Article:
Published online Jan 7, 2016. doi: 10.3748/wjg.v22.i1.407
Peer-review started: June 27, 2015
First decision: September 11, 2015
Revised: October 15, 2015
Accepted: November 24, 2015
Article in press: November 24, 2015
Published online: January 7, 2016
The natural history of hepatocellular carcinoma (HCC) with portal vein tumor thrombosis (PVTT) is dismal (approximately 2-4 mo), and PVTT is reportedly found in 10%-40% of HCC patients at diagnosis. According to the Barcelona Clinic Liver Cancer (BCLC) Staging System (which is the most widely adopted HCC management guideline), sorafenib is the standard of care for advanced HCC (i.e., BCLC stage C) and the presence of PVTT is included in this category. However, sorafenib treatment only marginally prolongs patient survival and, notably, its therapeutic efficacy is reduced in patients with PVTT. In this context, there have been diverse efforts to develop alternatives to current standard systemic chemotherapies or combination treatment options. To date, many studies on transarterial chemoembolization, 3-dimensional conformal radiotherapy, hepatic arterial chemotherapy, and transarterial radioembolization report better overall survival than sorafenib therapy alone, but their outcomes need to be verified in future prospective, randomized controlled studies in order to be incorporated into current treatment guidelines. Additionally, combination strategies have been applied to treat HCC patients with PVTT, with the hope that the possible synergistic actions among different treatment modalities would provide promising results. This narrative review describes the current status of the management options for HCC with PVTT, with a focus on overall survival.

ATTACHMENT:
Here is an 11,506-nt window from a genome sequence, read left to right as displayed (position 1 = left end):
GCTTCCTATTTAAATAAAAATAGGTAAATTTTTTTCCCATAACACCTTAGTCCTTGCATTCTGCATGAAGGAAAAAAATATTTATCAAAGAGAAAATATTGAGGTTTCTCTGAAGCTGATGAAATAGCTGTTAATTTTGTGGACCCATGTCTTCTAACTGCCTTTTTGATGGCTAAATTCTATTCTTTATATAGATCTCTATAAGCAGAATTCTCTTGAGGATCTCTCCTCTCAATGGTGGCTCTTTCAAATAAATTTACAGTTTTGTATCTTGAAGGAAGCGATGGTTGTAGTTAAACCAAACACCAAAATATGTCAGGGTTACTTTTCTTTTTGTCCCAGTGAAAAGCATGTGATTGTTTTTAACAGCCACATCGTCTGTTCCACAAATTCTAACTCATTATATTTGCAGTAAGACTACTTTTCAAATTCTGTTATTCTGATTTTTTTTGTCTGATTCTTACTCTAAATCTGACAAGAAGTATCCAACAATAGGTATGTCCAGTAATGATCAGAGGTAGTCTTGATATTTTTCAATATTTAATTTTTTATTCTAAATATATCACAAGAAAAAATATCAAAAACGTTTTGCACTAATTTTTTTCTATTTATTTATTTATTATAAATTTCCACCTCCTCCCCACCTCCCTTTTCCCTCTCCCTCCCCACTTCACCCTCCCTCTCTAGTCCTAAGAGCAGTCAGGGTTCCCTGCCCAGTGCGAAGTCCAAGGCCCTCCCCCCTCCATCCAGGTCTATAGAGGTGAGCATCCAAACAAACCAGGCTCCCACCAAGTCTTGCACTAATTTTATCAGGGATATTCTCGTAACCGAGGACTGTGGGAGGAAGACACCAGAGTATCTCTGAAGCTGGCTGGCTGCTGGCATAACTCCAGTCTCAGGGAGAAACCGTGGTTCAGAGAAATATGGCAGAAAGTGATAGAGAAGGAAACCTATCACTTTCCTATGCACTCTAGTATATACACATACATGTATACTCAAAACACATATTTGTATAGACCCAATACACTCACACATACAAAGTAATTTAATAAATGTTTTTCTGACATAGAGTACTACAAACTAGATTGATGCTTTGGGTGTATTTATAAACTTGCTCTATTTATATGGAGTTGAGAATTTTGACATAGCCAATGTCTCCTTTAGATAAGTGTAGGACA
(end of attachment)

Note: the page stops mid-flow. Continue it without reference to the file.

Core tip: Hepatocellular carcinoma (HCC) with portal vein tumor thrombosis (PVTT) is associated with a grave prognosis if left untreated. Sorafenib is the only treatment modality recommended for treating HCC patients with PVTT according to most international HCC treatment guidelines. However, the survival benefits observed following systemic sorafenib treatment are only marginal. Under these circumstances, the need for better treatment options remains unfulfilled. In this comprehensive review, various treatment options are presented-including transarterial chemoembolization, transarterial radioembolization, hepatic arterial infusion, chemotherapy, and radiotherapy-and their outcomes, along with combination strategies.